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Hi all i just want to know if we can read a file using javascript like

what we do


like that is it possible?

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File from server or from client? –  Shadow Wizard Feb 17 '11 at 12:32
It depends on execution environment (there are even ones with this ugly syntax, Opera's Unite runtime) –  Free Consulting Feb 17 '11 at 12:34
possible duplicate of Read txt file using Javascript –  NG. Feb 17 '11 at 12:36

6 Answers 6

up vote 2 down vote accepted

Firstly I think its not a good idea to read a file locally with JavaScript. I recommend first upload it to the server and then perform the reading.

Having said that it is possible, but you restricted by what you can do.

Im assuming its a local file on the user machine, otherwise AJAX would achieve this for a server read.

It might be possible through

  1. Windows Script Host Object Model(WScript.Shell) and when granted Prompt or Enable access to ActiveX the browser has elevated privileges (Enable through Tools > Internet Options > Security > Custom Level ... > Set Active X settings to prompt). If this is still to difficult, user could download something thats installed and then does the reading through Shell Scripting! Disclaimer: Note I do not recommend this approach. Its not active for a reason and its so DIRTY (I feel dirty)!

  2. Cookies might also be worth considering. If you can store the information in a cookie the JavaScript would be able to read, write and update it.

    Found this code from http://www.quirksmode.org/js/cookies.html scroll right to the bottom for the example.

    function createCookie(name,value,days) {
    if (days) {
        var date = new Date();
        var expires = "; expires="+date.toGMTString();
    else var expires = "";
    document.cookie = name+"="+value+expires+"; path=/";


    function readCookie(name) {
        var nameEQ = name + "=";
        var ca = document.cookie.split(';');
        for(var i=0;i < ca.length;i++) {
            var c = ca[i];
            while (c.charAt(0)==' ') c = c.substring(1,c.length);
            if (c.indexOf(nameEQ) == 0) return c.substring(nameEQ.length,c.length);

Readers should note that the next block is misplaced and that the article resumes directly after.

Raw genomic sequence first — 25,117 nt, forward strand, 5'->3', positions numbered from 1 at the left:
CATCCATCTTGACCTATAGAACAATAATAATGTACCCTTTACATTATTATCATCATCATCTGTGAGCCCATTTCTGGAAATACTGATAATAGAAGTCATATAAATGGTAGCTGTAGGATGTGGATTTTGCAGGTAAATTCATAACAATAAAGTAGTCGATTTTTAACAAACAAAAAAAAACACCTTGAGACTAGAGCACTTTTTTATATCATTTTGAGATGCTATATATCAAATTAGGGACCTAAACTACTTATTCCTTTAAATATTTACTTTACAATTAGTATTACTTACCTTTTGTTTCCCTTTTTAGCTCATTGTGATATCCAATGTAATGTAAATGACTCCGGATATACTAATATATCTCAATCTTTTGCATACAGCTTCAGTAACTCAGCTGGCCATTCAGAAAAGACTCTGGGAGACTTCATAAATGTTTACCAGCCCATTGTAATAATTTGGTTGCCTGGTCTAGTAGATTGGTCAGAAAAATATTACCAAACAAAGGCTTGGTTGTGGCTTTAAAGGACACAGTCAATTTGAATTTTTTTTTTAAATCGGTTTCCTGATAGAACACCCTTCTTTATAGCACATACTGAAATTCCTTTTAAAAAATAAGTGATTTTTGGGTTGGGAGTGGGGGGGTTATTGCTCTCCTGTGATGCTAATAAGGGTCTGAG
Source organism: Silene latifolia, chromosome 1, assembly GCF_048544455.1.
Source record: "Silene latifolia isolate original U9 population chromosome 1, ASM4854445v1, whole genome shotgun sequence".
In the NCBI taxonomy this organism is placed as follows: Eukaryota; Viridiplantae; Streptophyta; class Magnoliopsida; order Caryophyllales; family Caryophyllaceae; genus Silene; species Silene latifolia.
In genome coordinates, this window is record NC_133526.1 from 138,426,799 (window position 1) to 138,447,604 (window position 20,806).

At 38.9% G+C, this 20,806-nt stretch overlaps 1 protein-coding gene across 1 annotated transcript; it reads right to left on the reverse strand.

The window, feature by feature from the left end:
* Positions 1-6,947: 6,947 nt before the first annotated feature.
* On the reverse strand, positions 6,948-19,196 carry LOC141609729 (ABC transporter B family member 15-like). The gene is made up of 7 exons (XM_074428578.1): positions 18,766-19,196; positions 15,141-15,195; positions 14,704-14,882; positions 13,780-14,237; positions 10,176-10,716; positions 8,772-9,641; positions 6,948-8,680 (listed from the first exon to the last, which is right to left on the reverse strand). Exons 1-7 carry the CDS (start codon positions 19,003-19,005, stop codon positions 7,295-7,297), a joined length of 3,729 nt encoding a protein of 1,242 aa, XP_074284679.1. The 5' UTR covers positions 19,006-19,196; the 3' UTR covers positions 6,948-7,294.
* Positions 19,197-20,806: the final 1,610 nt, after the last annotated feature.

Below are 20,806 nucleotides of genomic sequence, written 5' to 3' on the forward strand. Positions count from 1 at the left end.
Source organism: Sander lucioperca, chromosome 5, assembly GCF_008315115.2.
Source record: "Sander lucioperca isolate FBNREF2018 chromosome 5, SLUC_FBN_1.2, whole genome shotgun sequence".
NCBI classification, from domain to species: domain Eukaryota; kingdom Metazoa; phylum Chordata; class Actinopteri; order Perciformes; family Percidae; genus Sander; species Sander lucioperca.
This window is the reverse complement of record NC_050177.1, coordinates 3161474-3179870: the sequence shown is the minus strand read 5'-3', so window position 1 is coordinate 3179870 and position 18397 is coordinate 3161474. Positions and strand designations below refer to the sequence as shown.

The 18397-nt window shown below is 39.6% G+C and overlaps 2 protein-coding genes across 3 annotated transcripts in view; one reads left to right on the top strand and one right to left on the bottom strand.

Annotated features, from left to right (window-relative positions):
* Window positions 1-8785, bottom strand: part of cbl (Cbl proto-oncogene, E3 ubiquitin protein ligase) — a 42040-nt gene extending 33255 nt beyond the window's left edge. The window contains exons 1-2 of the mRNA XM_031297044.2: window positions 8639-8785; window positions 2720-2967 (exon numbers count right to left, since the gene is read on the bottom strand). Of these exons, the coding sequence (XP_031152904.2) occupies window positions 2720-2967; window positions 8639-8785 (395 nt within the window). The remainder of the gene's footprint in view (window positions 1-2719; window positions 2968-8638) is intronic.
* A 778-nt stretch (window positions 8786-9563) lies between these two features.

return null;
    function eraseCookie(name) {
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No, that's not possible in a browser. Javascript runs in a sandboxed environment and doesn't have access to the file system. You might need to special plugins to be installed on the client browser in order to access his file system.

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Some browsers support the File API, which allows the user to explicitly grant permission to the browser to read a local file; see my answer for details. –  T.J. Crowder Feb 17 '11 at 12:50

Yes, this is possible, even in some browsers.

Reading a local file, from a browser

If the browser supports the new File API, you can read any file the user gives you permission to read via an input[type=file] element. Specification | Example here on StackOverflow

Read a server file, from a browser

This can be done on all major browsers using "ajax", more specifically the XMLHttpRequest object. It's made a lot easier by libraries like jQuery, Prototype, YUI, Closure, or any of several others.

On a server, workstation, etc. (not in a browser)

You'll need an environment that provides file reading, such as NodeJS.

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actually, XHR reads entity (in HTTP terms), not exactly a file (while server reads actual file) –  Free Consulting Feb 17 '11 at 12:56
@Worm: Yes, of course, but the point being that if you have a file on the server, you can serve it up via HTTP and read it via XHR. –  T.J. Crowder Feb 17 '11 at 12:58
Key is have to serve, just having a file somewhere is not enough –  Free Consulting Feb 17 '11 at 13:04

Reading from client: Read txt file using Javascript

Reading from server: jquery - Read a text file?

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Reading client files in javascript is possible with the new File API available in modern browsers. Check this site and its code: http://www.readfileonline.com/

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You can but then you have to use AJAX, which is Javascript for server side jobs.

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AJAX is not "javscript for server side jobs". One good and correct definition is group of interrelated web development techniques used on the client-side to create interactive web applications (Source: Wikipedia) BTW the downvote is not mine. –  Shadow Wizard Feb 17 '11 at 13:33

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